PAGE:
Like her name suggests, Scarlett Virginia Moulton “has a lot of fire,” says her mother, Olivia. “She always has a smile on her face. We tell her every day how strong she is and she just smiles. It’s almost like she knows she’s made it through the big fight.”
That fight began even before Scarlett was born. Originally diagnosed with a congenital pulmonary airway malformation while she was still in the womb, Scarlett was born five weeks early. But not long after her birth, it was clear she had been misdiagnosed. Instead, testing revealed that she had a right-sided congenital diaphragmatic hernia (CDH).
A surprising diagnosis
CDH is a rare and life-threatening condition in which the diaphragm, the muscle that the body uses to breathe, does not form completely, and leaves a hole between the chest and abdominal cavity. This can cause the intestines and other abdominal organs to move into the chest, which prevents normal lung development. Although Olivia, who works as a respiratory therapist, had heard of CDH, she wasn’t thoroughly familiar with its treatment. Her family reached out to Boston Children’s Hospital for care.
In less than 48 hours, the Boston Children’s transport team had arrived at the Moultons’ local hospital to pick her up. “It was the best feeling,” says Olivia. “We knew we made the right call and Scarlett would be in good hands.”
A marathon, not a sprint
What Olivia and her husband, Jonathan, couldn’t have imagined was that their daughter would spend a total of 167 days in the hospital. Surgery by Dr. Christopher Weldon in October 2019 successfully repaired Scarlett’s CDH. Although her health then took an unexpected turn, the team had prepared the couple that CDH babies all have different courses.
As a result, Scarlett was put on ECMO for more than a month to help support her heart and lungs while she recovered. But then she had a stroke while on ECMO — a potential complication of long-term ECMO. Olivia and Jonathan learned that Scarlett might not survive and that the next few days would be critical. Even though they knew she needed to get off of ECMO, she wasn’t ready yet.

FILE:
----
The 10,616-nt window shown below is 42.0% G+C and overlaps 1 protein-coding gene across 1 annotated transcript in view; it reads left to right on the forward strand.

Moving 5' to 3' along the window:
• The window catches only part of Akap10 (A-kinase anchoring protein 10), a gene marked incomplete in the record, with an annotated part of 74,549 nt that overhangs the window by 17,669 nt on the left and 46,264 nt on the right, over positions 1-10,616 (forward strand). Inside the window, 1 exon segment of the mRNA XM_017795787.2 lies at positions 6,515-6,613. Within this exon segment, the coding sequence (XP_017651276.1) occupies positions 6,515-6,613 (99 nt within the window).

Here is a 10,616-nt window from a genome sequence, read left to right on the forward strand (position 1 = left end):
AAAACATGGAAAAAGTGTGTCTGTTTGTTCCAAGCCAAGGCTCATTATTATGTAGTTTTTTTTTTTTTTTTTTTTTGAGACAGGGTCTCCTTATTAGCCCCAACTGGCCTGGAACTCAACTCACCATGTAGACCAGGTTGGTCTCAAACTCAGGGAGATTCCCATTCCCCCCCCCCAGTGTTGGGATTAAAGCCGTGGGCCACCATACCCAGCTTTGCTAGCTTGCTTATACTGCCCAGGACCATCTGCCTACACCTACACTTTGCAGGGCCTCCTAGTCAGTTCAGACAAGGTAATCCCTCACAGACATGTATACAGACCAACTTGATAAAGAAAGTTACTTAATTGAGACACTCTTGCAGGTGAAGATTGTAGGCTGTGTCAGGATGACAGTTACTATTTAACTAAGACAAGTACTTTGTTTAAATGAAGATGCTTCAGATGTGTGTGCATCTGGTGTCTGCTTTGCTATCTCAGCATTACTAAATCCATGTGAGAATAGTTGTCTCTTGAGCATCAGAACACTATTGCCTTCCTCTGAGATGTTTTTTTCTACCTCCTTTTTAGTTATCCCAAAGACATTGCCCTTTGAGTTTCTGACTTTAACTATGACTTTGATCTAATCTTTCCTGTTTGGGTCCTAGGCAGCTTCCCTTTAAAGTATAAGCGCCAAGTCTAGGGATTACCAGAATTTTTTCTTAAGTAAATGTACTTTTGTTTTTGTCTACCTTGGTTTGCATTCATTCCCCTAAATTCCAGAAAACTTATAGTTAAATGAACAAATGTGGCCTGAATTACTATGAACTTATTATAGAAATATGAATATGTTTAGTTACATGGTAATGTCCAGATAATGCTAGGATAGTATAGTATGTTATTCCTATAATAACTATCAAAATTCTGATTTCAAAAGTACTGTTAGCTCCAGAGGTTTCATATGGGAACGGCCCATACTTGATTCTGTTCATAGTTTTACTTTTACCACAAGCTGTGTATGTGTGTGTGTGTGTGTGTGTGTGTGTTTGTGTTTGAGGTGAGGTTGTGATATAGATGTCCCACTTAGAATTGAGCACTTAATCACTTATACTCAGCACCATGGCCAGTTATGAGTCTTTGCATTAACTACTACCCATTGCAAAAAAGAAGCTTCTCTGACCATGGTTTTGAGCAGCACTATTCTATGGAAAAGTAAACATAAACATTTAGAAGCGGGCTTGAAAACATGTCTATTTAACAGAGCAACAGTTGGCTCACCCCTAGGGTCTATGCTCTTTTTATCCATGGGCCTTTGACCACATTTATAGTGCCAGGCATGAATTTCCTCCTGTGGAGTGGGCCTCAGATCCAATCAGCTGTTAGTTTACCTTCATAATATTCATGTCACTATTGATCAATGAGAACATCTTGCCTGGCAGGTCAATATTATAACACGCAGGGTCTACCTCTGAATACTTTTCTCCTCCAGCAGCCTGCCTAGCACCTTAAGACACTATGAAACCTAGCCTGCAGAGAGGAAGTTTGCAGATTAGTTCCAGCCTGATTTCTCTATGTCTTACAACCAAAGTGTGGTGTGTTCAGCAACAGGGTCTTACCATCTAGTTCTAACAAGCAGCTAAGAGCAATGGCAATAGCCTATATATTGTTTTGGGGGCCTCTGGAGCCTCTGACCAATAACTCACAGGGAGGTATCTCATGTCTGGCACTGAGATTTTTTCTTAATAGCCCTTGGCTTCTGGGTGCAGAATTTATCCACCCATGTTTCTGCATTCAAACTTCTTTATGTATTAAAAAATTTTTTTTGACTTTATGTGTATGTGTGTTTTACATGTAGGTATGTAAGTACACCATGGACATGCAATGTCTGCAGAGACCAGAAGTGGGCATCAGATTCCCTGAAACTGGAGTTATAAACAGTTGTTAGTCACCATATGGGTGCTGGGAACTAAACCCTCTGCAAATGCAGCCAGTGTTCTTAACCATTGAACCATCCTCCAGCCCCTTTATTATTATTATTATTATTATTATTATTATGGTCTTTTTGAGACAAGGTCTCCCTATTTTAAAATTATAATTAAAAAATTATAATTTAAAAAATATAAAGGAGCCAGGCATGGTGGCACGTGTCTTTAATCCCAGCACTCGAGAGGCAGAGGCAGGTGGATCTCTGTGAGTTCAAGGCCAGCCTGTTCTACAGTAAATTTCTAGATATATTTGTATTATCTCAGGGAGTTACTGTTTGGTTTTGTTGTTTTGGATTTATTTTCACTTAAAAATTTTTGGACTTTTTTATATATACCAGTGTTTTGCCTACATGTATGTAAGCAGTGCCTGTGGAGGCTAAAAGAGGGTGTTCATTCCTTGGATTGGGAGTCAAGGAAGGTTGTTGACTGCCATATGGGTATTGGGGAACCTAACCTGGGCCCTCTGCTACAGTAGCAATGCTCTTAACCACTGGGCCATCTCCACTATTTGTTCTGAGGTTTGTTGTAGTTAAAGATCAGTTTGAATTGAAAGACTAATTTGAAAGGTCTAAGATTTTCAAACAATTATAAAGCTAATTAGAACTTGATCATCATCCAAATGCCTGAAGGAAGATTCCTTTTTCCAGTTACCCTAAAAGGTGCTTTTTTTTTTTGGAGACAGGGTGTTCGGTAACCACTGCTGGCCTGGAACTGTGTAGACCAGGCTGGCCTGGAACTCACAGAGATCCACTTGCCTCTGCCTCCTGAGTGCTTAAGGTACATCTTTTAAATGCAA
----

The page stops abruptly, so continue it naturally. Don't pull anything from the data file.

“We were always in a tight race, but the race kept getting tighter the longer she stayed on,” says Olivia.
“I remember asking Dr. Weldon, ‘What if she dies? How does anyone ever come back from that?’” says Olivia. “He told me, ‘You put two feet on the ground, live in the present, give it time, and let me worry about everything else.’”
Indeed, the Moultons found that patience was key. In the end, Scarlett remained on ECMO for several more days, yet so far shows no lasting signs of having had a stroke. “Things got better with each month,” Olivia remembers. “We knew we were in for a marathon, not a sprint.”
Ready to take on the world
By March 2020, Scarlett was finally ready to come home — but she and her family were about to face new challenges. The week after she was discharged, the country went into lockdown for the COVID-19 pandemic. Now, like countless other families, they found themselves in a new type of isolation.
Through it all, Scarlett has maintained a fierce, positive attitude in spite of — or perhaps because of — what she’s endured. She’s hitting her milestones and sees Dr. Jill Zalieckas and the team at the Congenital Diaphragmatic Hernia Program regularly, as well as other clinicians at Boston Children’s.
“The fact that she not only survived but has also thrived is amazing,” says Olivia. “It’s like she’s ready to take on the world.”
Learn more about the Congenital Diaphragmatic Hernia Program.
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